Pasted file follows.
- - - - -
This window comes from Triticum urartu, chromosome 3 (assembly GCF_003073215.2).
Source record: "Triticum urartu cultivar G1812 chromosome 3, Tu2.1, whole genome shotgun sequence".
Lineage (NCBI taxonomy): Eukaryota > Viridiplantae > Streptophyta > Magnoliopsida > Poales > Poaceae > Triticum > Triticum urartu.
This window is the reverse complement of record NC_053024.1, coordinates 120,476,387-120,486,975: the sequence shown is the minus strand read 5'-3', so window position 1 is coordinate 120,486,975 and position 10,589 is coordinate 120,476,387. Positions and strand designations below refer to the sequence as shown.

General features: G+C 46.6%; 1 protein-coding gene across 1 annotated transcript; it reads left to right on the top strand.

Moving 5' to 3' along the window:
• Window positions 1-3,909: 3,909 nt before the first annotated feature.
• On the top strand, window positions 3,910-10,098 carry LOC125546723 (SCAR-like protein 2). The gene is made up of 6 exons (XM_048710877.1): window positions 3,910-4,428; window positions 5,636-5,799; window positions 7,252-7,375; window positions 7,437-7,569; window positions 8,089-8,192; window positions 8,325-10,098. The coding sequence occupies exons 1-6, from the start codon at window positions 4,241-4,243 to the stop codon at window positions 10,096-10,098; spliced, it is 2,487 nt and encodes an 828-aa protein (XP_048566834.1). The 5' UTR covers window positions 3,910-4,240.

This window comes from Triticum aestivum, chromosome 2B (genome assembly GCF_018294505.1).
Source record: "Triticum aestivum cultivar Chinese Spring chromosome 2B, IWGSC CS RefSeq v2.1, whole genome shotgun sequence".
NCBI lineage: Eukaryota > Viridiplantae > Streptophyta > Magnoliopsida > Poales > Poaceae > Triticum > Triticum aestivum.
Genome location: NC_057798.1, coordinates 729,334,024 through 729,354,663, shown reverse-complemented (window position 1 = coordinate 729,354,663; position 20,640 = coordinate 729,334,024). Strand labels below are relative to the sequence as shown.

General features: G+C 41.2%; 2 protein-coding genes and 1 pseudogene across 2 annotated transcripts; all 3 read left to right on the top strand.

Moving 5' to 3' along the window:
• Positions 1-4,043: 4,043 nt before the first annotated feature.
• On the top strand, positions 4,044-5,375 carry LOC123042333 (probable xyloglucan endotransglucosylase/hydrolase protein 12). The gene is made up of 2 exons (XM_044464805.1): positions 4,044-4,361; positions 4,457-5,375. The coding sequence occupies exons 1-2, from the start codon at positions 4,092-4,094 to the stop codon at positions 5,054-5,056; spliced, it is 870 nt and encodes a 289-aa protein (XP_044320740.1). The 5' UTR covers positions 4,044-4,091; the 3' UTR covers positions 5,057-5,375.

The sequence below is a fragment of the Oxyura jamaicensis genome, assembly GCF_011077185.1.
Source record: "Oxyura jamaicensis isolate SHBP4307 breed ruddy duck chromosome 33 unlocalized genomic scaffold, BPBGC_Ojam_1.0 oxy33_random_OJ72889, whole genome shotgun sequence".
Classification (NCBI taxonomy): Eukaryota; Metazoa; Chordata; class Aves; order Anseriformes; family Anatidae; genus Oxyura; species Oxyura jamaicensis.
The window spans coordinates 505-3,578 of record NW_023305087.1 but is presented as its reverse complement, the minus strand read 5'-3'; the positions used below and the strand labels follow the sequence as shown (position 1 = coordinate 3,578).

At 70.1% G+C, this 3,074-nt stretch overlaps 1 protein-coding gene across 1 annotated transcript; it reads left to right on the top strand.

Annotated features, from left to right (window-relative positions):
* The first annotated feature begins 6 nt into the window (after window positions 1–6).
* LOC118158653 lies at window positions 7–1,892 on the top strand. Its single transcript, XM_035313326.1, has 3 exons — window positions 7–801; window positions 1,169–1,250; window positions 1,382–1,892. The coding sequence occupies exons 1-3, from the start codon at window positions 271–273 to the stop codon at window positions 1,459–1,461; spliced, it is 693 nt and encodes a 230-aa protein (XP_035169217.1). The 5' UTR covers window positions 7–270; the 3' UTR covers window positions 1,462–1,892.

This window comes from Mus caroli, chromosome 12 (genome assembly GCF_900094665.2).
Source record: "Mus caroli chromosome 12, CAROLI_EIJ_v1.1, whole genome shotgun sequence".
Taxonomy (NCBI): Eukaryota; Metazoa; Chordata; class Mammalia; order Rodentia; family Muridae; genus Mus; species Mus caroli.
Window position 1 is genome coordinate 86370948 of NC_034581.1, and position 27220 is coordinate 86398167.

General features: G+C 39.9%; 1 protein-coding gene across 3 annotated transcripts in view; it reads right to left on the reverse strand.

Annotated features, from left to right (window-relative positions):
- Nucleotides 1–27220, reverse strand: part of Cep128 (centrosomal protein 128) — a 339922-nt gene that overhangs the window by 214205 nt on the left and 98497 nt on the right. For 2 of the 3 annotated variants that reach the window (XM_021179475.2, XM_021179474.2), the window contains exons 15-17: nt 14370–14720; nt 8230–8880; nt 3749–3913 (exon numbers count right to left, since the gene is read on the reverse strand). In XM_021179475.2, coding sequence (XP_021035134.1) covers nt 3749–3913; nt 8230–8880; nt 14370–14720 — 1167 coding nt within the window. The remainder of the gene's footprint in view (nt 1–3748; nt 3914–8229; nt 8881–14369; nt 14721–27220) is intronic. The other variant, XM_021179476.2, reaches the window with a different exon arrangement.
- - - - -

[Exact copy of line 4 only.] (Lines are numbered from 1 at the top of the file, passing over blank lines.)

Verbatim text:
This window is the reverse complement of record NC_053024.1, coordinates 120,476,387-120,486,975: the sequence shown is the minus strand read 5'-3', so window position 1 is coordinate 120,486,975 and position 10,589 is coordinate 120,476,387. Positions and strand designations below refer to the sequence as shown.